In GoPro, Inc v Contour IP Holding, the US Patent Trial and Appeal Board (PTAB) found that a GoPro catalog disseminated at a trade show tailored to dealers and wholesale distributors did not qualify as a prior art printed publication under Section 102(b) of 35 U.S. Code Part II because it was not “publicly accessible.” GoPro appealed the decision to the Court of Appeal for the Federal Circuit (CAFC), where the CAFC vacated and remanded the PTAB’s decision and clarified what constitutes “publicly accessible.”
The CAFC held that the PTAB applied the case law regarding accessibility too narrowly in its decision. Although the expertise of the target audience can be a factor in determining public accessibility, this factor alone is not enough. Other considerations such as the nature of the conference or meeting, whether there are restrictions on public disclosure of the information, expectations of confidentiality, and expectations of sharing the information should also be taken into account when evaluating public accessibility.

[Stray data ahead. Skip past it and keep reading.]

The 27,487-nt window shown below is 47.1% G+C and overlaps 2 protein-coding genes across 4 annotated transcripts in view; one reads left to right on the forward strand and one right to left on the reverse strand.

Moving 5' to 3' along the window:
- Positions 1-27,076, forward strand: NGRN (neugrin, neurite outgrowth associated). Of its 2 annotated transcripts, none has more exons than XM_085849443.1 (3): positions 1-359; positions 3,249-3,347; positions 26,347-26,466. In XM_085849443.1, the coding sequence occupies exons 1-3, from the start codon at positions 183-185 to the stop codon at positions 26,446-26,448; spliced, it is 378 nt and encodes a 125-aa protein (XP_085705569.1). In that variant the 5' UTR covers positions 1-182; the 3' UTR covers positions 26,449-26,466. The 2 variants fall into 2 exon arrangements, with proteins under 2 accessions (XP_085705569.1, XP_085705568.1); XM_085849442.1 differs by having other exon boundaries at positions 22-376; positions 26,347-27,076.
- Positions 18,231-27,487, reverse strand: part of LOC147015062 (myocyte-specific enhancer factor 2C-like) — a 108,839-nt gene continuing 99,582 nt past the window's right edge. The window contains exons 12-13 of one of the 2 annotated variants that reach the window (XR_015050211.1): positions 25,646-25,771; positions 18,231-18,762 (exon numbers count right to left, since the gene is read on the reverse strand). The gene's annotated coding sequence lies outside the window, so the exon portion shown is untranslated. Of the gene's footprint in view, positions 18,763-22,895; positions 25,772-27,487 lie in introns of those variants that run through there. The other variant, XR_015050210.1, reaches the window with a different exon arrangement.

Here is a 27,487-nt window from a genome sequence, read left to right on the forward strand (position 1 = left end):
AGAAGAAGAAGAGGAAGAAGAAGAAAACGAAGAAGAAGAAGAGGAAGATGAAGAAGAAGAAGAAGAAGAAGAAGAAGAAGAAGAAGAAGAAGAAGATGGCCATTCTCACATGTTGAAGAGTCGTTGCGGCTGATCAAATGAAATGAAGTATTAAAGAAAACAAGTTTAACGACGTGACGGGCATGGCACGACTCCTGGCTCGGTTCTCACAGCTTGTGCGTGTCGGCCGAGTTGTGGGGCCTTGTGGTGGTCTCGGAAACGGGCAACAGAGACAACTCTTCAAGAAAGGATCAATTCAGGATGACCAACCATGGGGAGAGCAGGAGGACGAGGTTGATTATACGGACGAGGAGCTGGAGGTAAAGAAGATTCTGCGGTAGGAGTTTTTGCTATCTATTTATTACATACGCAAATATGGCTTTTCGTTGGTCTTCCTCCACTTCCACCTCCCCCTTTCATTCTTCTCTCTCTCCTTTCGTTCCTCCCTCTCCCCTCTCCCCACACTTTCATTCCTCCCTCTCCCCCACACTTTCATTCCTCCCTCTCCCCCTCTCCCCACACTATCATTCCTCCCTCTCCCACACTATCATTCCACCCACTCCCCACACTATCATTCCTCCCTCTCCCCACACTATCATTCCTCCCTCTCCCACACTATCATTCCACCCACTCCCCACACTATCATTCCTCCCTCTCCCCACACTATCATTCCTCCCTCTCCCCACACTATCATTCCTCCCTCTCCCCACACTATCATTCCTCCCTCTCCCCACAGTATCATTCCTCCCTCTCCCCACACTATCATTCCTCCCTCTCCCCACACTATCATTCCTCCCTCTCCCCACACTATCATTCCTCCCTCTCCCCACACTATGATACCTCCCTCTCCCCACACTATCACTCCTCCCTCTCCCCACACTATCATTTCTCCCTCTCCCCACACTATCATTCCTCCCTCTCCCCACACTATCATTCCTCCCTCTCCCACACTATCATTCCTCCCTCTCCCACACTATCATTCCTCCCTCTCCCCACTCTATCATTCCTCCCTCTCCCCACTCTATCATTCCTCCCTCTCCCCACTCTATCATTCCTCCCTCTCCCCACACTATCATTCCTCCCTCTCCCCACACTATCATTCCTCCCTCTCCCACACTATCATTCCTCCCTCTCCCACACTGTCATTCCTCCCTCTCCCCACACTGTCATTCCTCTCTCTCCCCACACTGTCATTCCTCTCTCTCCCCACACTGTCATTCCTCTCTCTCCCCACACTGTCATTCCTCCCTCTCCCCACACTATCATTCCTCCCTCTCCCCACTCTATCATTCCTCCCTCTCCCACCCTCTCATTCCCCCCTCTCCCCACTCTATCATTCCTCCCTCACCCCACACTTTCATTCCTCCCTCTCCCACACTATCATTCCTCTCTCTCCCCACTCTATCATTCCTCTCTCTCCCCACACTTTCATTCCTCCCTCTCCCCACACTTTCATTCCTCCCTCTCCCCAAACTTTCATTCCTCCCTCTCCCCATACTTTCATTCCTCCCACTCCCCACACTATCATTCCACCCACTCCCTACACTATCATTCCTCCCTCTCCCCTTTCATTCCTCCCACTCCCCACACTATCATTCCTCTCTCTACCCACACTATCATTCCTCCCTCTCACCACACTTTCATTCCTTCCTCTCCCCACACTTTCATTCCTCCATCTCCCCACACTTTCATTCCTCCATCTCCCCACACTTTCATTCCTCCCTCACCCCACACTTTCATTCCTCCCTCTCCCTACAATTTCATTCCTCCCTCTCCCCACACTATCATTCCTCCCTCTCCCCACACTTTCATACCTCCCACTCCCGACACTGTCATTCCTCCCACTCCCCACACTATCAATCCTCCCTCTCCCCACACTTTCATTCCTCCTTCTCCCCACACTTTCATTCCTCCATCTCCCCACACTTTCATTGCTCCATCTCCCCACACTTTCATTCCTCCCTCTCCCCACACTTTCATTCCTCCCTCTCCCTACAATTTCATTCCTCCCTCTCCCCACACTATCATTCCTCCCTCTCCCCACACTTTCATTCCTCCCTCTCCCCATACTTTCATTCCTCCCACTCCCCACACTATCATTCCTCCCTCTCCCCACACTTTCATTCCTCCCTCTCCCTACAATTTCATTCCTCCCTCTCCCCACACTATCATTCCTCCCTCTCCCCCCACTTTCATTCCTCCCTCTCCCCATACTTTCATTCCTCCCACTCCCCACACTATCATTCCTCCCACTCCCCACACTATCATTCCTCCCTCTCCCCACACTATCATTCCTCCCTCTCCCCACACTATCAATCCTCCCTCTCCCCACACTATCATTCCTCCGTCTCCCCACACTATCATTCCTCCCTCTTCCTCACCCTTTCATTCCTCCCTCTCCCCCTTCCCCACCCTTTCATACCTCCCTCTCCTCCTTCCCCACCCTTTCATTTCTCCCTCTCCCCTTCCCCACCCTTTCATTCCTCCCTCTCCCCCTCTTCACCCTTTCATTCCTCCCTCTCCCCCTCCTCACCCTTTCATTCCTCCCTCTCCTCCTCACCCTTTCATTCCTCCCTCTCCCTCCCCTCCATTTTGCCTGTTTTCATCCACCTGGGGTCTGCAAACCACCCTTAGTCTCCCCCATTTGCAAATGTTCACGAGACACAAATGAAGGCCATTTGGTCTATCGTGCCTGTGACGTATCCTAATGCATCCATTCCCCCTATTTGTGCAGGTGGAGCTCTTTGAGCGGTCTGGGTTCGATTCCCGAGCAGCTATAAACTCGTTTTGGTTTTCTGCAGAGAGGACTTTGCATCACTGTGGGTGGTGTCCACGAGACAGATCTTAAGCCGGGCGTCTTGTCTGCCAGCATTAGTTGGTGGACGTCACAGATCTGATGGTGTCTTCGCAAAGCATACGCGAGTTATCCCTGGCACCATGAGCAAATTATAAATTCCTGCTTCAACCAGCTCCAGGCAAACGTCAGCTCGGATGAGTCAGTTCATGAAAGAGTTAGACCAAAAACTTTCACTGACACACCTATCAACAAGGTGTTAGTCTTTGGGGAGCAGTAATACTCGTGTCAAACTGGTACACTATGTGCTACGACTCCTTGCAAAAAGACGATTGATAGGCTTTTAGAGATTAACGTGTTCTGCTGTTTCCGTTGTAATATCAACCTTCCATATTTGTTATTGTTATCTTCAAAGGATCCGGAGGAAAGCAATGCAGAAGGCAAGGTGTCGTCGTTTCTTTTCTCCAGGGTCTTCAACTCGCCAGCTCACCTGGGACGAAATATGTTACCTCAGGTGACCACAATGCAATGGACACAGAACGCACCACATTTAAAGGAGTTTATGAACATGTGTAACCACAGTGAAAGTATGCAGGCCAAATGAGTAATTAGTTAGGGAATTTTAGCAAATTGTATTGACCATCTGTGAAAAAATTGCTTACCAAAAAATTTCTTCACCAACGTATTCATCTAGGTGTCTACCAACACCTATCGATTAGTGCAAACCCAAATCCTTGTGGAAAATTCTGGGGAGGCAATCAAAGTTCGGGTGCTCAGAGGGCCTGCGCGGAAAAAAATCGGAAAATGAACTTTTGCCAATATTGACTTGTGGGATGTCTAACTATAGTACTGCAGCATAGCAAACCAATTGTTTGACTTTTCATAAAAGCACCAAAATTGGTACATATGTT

The CAFC further held that the standard for public accessibility is one of “reasonable diligence” to locate the information by “interested members of the relevant public.” In applying this test to the case at bar, the CAFC found that GoPro met its burden to show that its catalog is a printed publication under section 102(b), as “dealers of [point-of-view] cameras would encompass the relevant audience such that a person ordinarily skilled and interested in POV action cameras, exercising reasonable diligence, [would] have been aware of the show. Additionally, the GoPro Catalog was disseminated with no restrictions and was intended to reach the general public.”
The CAFC sent the matter back to the PTAB to evaluate the merits of GoPro’s unpatentability claims in consideration of the GoPro catalog as prior art.
Summary By: Hashim Ghazi